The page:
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Devlyn Brooks, Published September 01 2009

Parenting Perspectives: Broken phone doesn’t burn dad

Eleven-year-olds and cell phones just don’t mix.

Alright, I admit that since buying my son Garrett a cell phone last fall to use for communication with his mother and me that he’s let me down very few times. He’s left his phone at home when he was supposed to bring it to school with him a couple of times, left the phone at his mom’s or at my place when he should have brought it with him, and he dropped it once causing it to temporarily lose its marbles.

But overall, he’s been very responsible with his phone, and so he’s earned ever-increasing privileges with it. Until recently.

I was sitting on my front porch enjoying the evening and letting our dog Massey run around when I spotted Garrett slinking his way across the street from his friend’s house, where the boys had been all afternoon.

From a distance I could tell he was slouched over and looked thoroughly dejected. I saw his shirt drooping down with water running from the bottom of it. By the look of his gait and the worry on his face, my immediate first thought was, “Oh crap, he’s broken his glasses,” and my stomach dropped. The thought of replacing a $450 pair of glasses that were less than a year old made me sick.

But as he came closer, I could see the sun glint off the frame and so, after a deep breath, I then began to think that his brother had bothered him. They have been spending a lot of time together lately and the Bug has been irritating his older brother at times.

But as he got even closer, I sensed it was much more serious. And then he was before me, dripping wet from head to toe with the most sorrowful, “puppy dog” face you’ve ever seen.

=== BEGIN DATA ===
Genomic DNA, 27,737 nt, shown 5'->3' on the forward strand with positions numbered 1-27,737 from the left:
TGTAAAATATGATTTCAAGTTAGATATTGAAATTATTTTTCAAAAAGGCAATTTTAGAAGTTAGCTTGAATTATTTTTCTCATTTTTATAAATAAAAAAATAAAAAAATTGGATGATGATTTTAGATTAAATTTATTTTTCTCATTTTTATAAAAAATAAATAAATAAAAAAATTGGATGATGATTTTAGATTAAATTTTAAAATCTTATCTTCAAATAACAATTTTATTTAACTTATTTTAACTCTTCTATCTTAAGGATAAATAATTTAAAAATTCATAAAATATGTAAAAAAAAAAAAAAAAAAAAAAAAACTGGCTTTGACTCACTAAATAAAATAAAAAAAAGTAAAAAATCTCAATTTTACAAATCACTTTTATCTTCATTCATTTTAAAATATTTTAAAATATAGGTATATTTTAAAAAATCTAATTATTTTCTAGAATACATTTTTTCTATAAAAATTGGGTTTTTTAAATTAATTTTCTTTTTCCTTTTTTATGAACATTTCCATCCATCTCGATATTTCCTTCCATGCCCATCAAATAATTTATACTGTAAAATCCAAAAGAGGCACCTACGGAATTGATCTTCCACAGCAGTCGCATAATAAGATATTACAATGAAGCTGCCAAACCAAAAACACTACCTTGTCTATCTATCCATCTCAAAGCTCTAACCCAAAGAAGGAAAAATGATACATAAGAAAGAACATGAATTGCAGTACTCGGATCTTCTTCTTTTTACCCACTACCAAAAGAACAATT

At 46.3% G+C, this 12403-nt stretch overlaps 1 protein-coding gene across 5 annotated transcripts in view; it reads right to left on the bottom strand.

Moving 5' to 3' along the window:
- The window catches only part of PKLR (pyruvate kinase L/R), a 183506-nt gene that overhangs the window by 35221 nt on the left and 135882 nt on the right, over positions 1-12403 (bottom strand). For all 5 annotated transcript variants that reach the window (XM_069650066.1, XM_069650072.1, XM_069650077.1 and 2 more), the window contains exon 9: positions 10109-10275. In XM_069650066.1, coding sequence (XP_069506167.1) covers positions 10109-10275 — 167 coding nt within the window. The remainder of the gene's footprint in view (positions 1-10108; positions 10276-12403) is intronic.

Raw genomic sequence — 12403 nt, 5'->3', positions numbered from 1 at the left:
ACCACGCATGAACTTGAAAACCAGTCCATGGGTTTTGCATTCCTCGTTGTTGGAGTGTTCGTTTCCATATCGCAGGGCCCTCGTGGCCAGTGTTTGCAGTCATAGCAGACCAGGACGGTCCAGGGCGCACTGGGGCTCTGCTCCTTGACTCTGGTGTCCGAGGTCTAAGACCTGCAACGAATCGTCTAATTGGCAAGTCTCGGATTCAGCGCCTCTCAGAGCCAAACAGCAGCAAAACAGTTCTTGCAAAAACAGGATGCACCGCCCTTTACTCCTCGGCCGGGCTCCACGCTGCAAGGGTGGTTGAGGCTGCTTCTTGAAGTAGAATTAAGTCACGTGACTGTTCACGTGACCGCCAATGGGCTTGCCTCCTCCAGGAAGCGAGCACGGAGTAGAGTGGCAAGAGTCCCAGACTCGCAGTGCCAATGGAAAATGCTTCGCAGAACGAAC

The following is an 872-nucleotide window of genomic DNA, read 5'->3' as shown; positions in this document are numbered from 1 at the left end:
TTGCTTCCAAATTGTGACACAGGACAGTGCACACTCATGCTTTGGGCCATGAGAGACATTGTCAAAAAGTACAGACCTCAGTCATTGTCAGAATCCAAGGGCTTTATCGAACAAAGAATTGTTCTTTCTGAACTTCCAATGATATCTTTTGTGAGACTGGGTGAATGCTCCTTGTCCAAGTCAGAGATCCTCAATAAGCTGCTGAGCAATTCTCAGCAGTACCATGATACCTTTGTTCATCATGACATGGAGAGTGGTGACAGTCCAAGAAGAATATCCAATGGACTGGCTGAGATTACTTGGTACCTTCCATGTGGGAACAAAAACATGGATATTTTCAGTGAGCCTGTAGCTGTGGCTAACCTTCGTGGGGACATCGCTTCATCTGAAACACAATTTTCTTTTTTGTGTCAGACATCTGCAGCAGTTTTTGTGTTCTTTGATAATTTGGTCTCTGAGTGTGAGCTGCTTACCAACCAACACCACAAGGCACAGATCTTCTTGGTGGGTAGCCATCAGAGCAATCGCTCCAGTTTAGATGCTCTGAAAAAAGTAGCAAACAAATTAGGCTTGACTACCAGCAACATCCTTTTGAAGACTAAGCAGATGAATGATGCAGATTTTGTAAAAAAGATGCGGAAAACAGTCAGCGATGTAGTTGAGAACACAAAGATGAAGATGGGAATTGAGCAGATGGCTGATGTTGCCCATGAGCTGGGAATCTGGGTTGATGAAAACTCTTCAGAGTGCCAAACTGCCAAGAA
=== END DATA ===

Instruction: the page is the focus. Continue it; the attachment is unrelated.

“Da-a-a-d-d-d,” he said.

“Yeah, bud,” I said.

“We were playing kickball at Luke’s, and we all got hot so we decided to jump in their pool,” he said, standing before me in his wet khaki shorts and T-shirt, eyes concentrating on a spot on the ground.

“Yes?”

“And so I jumped in like the rest of them, but ... but ... but before I jumped in, I forgot to ... take out my cell phone,” he said, handing me a waterlogged flip phone.

I took the phone and, sure enough, it was dead. But given the circumstances, I couldn’t muster up any anger. Garrett is one of those mature-before-his-time kinda kids, and he had obviously suffered a year’s worth of punishment on his shameful walk across the street with me watching him. He just does not like to let down his loved ones. I shook the phone out, looked at him and told him to get back across the street with his friends. His eyes brightened and he bolted, not giving me the opportunity to change my mind.

I tried drying the phone out overnight but while the bottom half of the phone did begin working the next morning, the top half of the phone with the screen was still shot. Looks like we’ll need to get a new one, but thankfully his old one was a hand-me-down, and a cheap one at that.

All things considered, had you told me when I gave the phone to him that he was going to get a year out of it, I would have been tickled pink.

So, I really can’t be disappointed now. I guess I better add cell phone to the back-to-school shopping list.


Devlyn Brooks is a news editor at The Forum. He lives in Moorhead with his two sons.